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Full text of "Poland Russia and Great Britain 1941-1945"

the Polish leaders decided that their chief objective must be the prevention
of any break in the continuity of the Polish State sovereignty. The
military defeat of Poland was not recognised by the country as the end
of the life of the State. This meant, in principle, that the Polish State
continued to operate through all essential authorities, institutions and
organisations of a democratic state within those frontiers which existed
on September i, 1939.
In the stabilisation of this system lay that fundamental difference
between the Polish Underground and the other resistance movements
in countries under German occupation. In every other country, normal
administrative authorities, and normal educational institutions, still
continued to exist unmolested by the invaders, as well as, in most cases,
a more or less constitutional government, co-operating with the Germans,
or else set up within the framework of the occupying administration.
But there was nothing of this kind in Poland. On one hand the Polish
Underground functioned, dependent one hundred per cent on its Govern-
ment in exile, while on the other hand there was the German administra-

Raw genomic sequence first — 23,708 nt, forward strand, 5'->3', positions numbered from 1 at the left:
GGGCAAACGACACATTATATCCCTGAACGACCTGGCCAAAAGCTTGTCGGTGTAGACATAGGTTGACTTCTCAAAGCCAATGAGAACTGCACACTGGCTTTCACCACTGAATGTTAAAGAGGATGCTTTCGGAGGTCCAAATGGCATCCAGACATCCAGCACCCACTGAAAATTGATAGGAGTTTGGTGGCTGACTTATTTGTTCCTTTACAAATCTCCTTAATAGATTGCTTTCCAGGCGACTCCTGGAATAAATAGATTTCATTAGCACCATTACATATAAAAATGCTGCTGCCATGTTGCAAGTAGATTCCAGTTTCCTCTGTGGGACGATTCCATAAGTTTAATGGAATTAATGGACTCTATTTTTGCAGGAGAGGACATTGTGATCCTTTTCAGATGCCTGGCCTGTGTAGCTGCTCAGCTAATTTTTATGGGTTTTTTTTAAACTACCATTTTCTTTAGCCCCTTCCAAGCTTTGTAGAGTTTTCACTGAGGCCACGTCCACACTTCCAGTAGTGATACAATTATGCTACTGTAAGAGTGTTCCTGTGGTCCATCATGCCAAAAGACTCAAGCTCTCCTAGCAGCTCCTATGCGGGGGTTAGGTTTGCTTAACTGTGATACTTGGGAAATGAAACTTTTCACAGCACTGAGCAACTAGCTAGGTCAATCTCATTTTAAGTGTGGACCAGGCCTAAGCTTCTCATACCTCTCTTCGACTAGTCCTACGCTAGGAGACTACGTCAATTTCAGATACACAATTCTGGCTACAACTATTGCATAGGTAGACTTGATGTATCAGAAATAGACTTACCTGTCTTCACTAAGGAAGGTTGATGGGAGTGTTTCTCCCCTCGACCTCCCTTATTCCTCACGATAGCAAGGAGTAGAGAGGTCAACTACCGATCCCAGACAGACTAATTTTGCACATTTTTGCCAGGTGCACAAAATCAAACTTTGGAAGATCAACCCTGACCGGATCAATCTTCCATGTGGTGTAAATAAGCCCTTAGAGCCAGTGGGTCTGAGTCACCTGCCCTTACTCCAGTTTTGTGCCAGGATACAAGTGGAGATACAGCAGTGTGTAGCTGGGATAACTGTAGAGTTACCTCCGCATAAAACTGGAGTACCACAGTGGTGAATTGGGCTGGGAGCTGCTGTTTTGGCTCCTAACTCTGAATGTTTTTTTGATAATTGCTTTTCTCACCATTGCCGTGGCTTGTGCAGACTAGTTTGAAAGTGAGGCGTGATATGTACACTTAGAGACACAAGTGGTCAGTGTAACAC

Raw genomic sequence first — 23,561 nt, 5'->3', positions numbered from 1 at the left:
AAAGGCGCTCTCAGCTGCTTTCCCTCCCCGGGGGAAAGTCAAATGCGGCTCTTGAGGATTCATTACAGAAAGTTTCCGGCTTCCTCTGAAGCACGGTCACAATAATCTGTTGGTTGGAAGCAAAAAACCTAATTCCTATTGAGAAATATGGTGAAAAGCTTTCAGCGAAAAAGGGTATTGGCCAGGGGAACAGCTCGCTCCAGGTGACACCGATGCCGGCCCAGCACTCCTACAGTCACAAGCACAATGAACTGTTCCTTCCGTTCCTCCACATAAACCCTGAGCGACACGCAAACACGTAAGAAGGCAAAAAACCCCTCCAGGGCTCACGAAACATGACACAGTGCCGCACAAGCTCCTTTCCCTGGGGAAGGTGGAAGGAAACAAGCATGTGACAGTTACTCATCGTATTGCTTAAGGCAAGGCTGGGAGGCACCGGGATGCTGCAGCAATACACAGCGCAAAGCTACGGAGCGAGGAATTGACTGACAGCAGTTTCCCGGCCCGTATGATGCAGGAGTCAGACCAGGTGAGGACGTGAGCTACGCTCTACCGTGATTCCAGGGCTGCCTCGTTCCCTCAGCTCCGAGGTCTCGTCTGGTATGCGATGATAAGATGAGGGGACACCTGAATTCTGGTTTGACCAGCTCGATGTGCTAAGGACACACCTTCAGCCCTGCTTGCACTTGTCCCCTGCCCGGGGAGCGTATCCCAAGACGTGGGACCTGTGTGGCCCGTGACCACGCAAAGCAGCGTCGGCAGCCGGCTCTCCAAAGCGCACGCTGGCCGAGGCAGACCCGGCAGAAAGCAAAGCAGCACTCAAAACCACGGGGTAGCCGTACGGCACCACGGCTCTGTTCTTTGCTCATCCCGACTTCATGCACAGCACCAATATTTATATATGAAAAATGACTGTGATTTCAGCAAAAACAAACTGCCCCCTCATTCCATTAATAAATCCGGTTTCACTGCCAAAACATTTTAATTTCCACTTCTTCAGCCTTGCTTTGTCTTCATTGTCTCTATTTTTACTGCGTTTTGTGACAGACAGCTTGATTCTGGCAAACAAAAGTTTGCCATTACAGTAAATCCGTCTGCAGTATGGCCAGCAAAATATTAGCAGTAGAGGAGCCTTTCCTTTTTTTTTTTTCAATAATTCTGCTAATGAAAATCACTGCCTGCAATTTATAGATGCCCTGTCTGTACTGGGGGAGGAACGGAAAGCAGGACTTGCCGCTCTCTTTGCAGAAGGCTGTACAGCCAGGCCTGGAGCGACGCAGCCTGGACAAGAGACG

tion—one hundred per cent German, and the only relationship between
the two was a state of war. Any Polish citizen who fraternised with or
joined the German governing body, automatically imposed a * verdict of
guilty * upon himself.
There were no rival or separate individual resistance groups aspiring
to seize power in Poland as in the other countries of Europe (for example,
in Belgium where there were seven in all); there was just simply the
state authorities, with the only difference that they were obliged to function
in secret. Such a State in the Underground cannot even be rightfully
called a * resistance movement/ in fact^the term was unknown in Poland*
Any action undertaken by these Underground authorities was in the name
of the Polish Republic.
The Government in exile, which from the first had never lost its con-
tinuity of authority, was primarily the ruling centre for its country, but
as the Underground State in Poland consolidated its position* and increased
its influence and power, the Government in London, it seemed, gradually
fell into the role of an e Embassy of the Underground Polish State/ but
with, great plenipotentiary powers. In 1943, it had already began to
consult the advice of these political representatives inside Poland on any
important question and by 1944 was entirely dependant upon the in-
structions received from that country.
For years the Polish Government had been most anxious not to advertise
the existing conditions relating to the Underground, but when Moscow
commenced its campaign in 1943 ^^ early 1944 against the * Polish
emigre Government * as representing only the c ruling classes/ the Polish
Prime Minister presented the true facts of the situation in his speech to
his home-land on January 6,1944:
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